Classic rock music is a beloved genre that has produced some of the most iconic songs of all time. However, while the music may be timeless, some of the lyrics have not aged well. In particular, many classic rock songs are filled with sexist and misogynistic themes that are uncomfortable and offensive to listen to in today’s society. In this article, we’ll take a closer look at 5 classic rock songs that are now sexist, and examine why they are problematic in today’s cultural landscape.
The Beatles – ‘I Saw Her Standing There’
The classic rock song “I Saw Her Standing There” by The Beatles contains a problematic lyric where Paul McCartney sings about a 17-year-old girl, saying “She was just 17, if you know what I mean.” The song was released when McCartney was 20 years old, and while it’s not the only classic rock song that sexualizes teenage girls, it’s one of the most well-known examples. One could argue that McCartney is singing from the perspective of a teenager, but the song would likely have been more appropriate in the hands of a teenage idol from the 1960s.
The Police – ‘Every Breath You Take’
As per American Songwriter, Sting intended The Police’s “Every Breath You Take” to be a gloomy song about watchfulness, fixation, and power. But, many people misread the song as a soothing love song, and the fault might not be entirely theirs. The beat of “Every Breath You Take” is so captivating that it creates the impression of a relaxing love song. One could argue that it is an example of irony, but to what purpose? Regrettably, this song might end up glorifying all the wrong things.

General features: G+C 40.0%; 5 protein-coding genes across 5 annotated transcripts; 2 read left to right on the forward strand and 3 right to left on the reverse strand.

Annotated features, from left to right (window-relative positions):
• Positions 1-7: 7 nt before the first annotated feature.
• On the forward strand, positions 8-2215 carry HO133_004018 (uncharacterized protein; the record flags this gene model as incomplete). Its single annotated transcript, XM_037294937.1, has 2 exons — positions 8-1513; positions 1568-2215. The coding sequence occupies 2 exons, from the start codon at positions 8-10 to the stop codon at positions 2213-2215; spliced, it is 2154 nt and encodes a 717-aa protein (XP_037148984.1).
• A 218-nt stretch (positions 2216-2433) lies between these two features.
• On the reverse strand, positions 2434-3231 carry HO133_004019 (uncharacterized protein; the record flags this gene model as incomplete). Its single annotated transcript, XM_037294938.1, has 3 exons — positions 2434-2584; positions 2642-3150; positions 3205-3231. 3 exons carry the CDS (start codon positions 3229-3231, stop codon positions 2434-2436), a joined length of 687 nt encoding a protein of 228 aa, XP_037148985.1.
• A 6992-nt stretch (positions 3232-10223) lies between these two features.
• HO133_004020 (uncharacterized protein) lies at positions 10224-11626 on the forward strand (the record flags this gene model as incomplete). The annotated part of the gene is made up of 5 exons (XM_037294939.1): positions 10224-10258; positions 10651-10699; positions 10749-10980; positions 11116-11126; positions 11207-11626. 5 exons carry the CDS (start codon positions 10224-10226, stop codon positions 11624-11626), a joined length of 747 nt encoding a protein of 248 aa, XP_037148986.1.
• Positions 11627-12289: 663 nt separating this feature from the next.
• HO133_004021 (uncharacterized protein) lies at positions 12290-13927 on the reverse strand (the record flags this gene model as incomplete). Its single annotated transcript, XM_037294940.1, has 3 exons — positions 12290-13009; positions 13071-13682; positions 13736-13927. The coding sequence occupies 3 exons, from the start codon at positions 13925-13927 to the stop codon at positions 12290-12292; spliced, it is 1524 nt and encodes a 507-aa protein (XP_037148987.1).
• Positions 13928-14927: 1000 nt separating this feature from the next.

Cat Stevens – ‘Wild World’
Cat Stevens’ song “Wild World” is not overtly chauvinistic or violent, but rather condescending and patronizing towards his ex-girlfriend. He implies that she cannot handle the dangers of the world on her own, and continually stresses that he views her as a child. While it may not be as obviously offensive as other songs, it still perpetuates negative attitudes towards women and does not promote equality.
Tom Jones – ‘She’s a Lady’
Tom Jones’ track “She’s a Lady” can be considered sexist, regardless of whether it is categorized as a rock song. The song highlights Jones’ boastful attitude that he does not abuse his lady, as if it’s a good thing to be rewarded for. Jones’ lyrics insinuate that his lady is capable of taking whatever he throws at her and that she “knows her place.” Despite the track’s enjoyable melody, the lyrics are cringe-worthy and cause discomfort. Interestingly, Paul Anka, a pop star, wrote the track. However, in his book “My Way: An Autobiography,” Anka declared the song to be his worst work due to its chauvinistic lyrics.
The Rolling Stones – ‘Under My Thumb’
The Rolling Stones have not always been known for writing songs with feminist themes. However, their track “Under My Thumb” takes things to another level. The song features Mick Jagger boasting about breaking his girlfriend’s spirit, making her subservient to him, and even likening her to an animal. It’s hard to ignore the problematic lyrics when listening to the catchy marimba riff that the song is known for.